It occurred to me one day that too much of Tom's wine was being wasted on neighbors, town winos, and passers-by. Hell, a stranger couldn't walk down the road without somebody stopping him to offer him some of Tom's wine. I decided, on my own, to preserve some of that good wine for a later time.
    I found two five-gallon jars, filled them with choice stuff, and buried them in deep holes that I dug with post- hole diggers in the yard of the Home Place. I used corners of the house and a cherry tree as landmarks, and it never occurred to me that I'd ever have any trouble pinpointing the burial spots.
    Well, that was in 1917. Ten years later, a small army of relatives and friends were digging the dam that was to supply water to the All-American Laundry. Every man-jack in the crew had worked himself into a state of near exhaustion, digging for twelve hours or more each day into a stubborn limestone hillside with hand tools, mixing cement by hand and transporting it by wheelbarrow.
(And my, isn't it wonderful, the way they designed both the wheelbarrow and the shovel to fit an Irishman's hands?)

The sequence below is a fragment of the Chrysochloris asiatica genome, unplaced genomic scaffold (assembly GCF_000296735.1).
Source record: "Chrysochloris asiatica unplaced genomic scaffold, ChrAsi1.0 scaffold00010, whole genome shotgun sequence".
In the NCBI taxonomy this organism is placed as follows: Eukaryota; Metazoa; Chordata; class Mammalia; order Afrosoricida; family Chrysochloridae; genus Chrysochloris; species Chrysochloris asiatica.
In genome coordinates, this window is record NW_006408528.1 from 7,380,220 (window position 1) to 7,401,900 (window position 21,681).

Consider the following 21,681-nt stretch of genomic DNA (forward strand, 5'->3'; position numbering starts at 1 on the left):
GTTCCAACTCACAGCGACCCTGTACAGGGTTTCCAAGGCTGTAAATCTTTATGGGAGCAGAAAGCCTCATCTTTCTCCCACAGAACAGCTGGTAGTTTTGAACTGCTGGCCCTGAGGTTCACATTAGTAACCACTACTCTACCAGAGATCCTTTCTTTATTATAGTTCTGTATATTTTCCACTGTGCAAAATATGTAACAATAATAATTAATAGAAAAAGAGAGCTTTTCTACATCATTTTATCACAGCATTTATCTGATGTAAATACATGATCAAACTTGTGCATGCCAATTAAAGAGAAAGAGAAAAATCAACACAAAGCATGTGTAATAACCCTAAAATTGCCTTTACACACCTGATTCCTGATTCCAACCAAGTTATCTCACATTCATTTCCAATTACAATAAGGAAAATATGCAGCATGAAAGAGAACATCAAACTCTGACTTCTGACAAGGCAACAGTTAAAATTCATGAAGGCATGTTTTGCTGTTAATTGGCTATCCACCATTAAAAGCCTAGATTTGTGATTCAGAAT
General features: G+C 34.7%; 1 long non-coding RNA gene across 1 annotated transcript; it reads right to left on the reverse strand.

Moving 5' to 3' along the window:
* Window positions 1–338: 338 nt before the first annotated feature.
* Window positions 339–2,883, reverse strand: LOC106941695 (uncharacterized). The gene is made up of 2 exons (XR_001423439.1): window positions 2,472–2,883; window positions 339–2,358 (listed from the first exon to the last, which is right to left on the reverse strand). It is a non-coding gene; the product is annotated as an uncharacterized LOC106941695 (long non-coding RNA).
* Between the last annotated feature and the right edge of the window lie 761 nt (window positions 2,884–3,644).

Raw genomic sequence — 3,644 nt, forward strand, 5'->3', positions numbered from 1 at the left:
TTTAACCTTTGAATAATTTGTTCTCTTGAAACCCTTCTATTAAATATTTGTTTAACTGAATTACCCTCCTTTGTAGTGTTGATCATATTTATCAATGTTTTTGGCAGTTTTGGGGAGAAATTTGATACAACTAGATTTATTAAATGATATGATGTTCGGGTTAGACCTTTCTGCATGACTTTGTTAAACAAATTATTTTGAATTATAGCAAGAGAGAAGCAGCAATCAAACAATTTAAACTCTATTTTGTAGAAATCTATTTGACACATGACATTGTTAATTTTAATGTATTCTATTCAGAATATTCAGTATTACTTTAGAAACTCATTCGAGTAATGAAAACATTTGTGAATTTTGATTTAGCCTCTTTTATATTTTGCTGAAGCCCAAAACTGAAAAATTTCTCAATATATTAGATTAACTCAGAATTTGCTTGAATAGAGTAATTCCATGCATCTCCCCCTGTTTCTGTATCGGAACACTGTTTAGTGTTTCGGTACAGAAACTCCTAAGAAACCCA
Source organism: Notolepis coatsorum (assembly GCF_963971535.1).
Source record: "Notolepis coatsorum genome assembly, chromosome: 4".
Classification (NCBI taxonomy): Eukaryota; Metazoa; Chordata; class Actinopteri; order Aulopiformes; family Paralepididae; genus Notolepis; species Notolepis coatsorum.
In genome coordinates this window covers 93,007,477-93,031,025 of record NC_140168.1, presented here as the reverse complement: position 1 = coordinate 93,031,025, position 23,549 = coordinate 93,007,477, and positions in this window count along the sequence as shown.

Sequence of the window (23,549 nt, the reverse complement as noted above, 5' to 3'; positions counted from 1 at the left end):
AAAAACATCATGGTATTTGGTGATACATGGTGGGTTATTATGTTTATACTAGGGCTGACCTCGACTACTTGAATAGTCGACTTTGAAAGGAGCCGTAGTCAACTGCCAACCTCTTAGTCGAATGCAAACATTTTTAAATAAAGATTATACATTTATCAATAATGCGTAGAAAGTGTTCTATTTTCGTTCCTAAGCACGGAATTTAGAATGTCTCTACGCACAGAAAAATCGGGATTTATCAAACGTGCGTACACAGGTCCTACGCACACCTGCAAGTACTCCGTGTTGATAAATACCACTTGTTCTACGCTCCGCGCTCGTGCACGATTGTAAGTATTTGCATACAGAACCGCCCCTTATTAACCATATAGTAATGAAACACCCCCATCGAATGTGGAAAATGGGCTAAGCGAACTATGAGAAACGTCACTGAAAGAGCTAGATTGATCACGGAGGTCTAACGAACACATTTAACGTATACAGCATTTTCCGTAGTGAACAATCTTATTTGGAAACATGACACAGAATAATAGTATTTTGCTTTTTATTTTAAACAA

But our job was beginning to lag. The boys were worked to death. It was obvious that a psychological "lift" was needed. That's when I remembered the buried wine.
    "Boys, " I said, "I'm proposing that we have one hell of a victory feast, , as soon as we finish this damned reservoir ."
    And then I told them about that ten-year-old wine, and you should have seen their eyes light up! If spirits had begun to dim, that brightened them plenty.
    The reservoir was completed a few days later, and we had our feast. But the wine wasn't as easily found as I had though it would be. The. cherry tree was gone, and nobody could recall just where it had stood. Fortunately, Mammy had witnessed the burial of one of the jars , and i t was found right where she said it would be .
    And oh, what good wine it was--! Light and clear, aged to a mellow perfection. It was made to seem all the better by the fact that those were Prohibition days ,
when a good drink was hard to come by.

    We agreed to leave the second jar buried until the laundry itself was complete, then dig it up and have another feast. But when that day came, we dug holes large enough to bury an automobile in, all over the yard--without finding the wine. Undoubtedly, it is still there.
     (There's an interesting little postscript to this story: A few months after the laundry went into operation, Mammy decided to put in an underground stone store-house or "dairy" alongside her house. I conned my kid brother Paul into digging it for her. Paul was a wee bit lazy when he was a kid, but you'd never have known it from watching him dig that hole. I told him about the buried wine, and how proud of him everybody would be if he found it--and how, since it was officially "lost," he could claim it as his own and sell it for a dollar a gallon.